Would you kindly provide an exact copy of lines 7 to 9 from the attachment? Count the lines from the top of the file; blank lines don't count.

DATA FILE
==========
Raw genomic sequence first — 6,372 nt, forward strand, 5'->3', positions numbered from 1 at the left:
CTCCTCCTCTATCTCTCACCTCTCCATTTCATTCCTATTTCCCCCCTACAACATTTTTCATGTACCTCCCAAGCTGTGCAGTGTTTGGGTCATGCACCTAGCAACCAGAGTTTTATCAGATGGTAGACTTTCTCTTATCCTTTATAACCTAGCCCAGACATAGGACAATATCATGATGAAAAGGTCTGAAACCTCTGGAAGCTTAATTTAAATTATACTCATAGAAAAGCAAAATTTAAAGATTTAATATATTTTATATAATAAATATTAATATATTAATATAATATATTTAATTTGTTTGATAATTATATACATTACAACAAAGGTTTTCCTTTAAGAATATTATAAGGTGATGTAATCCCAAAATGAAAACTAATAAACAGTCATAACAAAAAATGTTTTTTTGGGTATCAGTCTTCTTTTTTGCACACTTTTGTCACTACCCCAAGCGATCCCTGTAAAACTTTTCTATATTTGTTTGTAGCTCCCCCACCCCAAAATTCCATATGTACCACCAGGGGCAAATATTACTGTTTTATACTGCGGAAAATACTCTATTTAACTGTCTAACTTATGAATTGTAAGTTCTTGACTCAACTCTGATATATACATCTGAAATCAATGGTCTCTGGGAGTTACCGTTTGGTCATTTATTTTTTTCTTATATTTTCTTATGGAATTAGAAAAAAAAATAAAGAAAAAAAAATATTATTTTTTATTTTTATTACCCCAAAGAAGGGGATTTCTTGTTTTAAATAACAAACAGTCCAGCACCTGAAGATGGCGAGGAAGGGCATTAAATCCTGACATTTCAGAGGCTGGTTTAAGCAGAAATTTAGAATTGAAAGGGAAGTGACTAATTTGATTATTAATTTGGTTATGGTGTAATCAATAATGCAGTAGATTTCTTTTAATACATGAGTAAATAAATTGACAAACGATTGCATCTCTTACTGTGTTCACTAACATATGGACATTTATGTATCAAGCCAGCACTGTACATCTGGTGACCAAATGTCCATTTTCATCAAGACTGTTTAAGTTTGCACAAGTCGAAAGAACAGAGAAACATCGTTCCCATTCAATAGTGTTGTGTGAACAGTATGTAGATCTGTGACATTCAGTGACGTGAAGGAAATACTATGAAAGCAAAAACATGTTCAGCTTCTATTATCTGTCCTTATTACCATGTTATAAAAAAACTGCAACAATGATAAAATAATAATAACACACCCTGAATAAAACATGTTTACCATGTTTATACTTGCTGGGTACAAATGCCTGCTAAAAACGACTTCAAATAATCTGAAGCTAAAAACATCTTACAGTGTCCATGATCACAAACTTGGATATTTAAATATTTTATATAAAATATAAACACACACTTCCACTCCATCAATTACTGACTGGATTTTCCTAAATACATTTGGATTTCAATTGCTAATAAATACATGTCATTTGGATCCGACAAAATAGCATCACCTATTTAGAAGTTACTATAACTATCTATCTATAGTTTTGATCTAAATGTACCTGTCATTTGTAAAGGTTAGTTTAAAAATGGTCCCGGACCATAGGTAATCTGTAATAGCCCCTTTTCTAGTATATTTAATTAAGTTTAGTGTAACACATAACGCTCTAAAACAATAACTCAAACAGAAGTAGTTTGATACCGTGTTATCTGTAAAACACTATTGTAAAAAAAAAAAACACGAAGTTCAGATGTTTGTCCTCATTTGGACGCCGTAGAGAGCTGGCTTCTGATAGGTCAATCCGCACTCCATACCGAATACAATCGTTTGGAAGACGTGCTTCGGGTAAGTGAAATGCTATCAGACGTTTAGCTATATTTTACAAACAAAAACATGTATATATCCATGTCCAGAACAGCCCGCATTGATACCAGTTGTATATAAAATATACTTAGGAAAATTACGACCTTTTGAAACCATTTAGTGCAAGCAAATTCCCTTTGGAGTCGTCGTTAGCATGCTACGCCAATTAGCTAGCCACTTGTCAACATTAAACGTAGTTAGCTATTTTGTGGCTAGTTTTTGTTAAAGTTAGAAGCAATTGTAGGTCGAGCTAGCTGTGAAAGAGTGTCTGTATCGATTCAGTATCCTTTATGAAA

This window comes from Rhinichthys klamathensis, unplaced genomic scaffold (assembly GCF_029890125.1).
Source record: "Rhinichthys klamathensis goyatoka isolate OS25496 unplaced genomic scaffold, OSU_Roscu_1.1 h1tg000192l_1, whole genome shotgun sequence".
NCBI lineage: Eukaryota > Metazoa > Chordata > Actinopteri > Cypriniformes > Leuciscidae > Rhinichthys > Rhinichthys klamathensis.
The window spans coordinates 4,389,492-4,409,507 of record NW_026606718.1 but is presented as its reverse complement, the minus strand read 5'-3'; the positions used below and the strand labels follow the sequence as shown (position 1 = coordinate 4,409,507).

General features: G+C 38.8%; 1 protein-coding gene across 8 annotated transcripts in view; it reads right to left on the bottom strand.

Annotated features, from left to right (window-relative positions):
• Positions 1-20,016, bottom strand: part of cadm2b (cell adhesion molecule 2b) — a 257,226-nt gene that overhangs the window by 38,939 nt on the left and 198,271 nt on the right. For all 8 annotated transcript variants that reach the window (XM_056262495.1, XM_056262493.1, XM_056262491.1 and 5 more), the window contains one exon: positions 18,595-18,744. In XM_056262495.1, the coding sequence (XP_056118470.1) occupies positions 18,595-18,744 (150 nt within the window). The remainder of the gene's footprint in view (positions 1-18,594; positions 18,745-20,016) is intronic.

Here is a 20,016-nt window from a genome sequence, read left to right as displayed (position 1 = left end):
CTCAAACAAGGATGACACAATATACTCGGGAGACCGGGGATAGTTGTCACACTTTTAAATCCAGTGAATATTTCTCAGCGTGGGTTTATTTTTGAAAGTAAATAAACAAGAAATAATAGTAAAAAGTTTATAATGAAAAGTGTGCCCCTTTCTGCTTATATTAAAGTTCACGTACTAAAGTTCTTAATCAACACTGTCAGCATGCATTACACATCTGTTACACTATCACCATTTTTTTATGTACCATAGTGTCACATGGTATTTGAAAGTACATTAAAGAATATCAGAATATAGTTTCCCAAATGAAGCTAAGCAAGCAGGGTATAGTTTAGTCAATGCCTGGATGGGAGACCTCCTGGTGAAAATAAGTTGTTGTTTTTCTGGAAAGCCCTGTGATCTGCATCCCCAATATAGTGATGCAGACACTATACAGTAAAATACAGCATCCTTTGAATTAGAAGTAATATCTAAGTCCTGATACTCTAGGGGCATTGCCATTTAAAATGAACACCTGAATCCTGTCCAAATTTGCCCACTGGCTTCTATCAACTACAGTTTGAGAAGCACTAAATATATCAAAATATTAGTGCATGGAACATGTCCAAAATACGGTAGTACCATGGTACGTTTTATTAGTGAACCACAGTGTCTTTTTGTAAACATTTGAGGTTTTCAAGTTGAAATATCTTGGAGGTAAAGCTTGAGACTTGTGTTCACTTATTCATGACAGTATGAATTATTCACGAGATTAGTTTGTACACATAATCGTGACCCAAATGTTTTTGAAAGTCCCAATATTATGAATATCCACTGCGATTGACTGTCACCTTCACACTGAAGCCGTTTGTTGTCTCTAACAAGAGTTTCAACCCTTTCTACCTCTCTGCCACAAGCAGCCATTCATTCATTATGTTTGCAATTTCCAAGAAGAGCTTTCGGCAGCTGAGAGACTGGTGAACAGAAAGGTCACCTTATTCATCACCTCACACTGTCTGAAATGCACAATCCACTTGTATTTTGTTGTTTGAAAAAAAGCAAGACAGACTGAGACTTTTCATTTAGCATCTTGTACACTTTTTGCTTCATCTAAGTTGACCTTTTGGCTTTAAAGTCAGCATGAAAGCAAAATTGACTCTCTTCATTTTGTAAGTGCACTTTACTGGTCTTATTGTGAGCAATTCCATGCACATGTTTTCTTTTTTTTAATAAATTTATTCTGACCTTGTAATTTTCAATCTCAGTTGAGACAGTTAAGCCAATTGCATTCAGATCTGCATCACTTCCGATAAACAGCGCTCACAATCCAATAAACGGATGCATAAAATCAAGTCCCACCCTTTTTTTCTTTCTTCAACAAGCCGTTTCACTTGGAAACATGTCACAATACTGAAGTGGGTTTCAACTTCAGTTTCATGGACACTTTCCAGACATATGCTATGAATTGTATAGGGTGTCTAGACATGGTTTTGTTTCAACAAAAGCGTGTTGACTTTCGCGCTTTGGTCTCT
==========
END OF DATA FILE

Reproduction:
General features: G+C 38.8%; 1 protein-coding gene across 8 annotated transcripts in view; it reads right to left on the bottom strand.

Annotated features, from left to right (window-relative positions):
• Positions 1-20,016, bottom strand: part of cadm2b (cell adhesion molecule 2b) — a 257,226-nt gene that overhangs the window by 38,939 nt on the left and 198,271 nt on the right. For all 8 annotated transcript variants that reach the window (XM_056262495.1, XM_056262493.1, XM_056262491.1 and 5 more), the window contains one exon: positions 18,595-18,744. In XM_056262495.1, the coding sequence (XP_056118470.1) occupies positions 18,595-18,744 (150 nt within the window). The remainder of the gene's footprint in view (positions 1-18,594; positions 18,745-20,016) is intronic.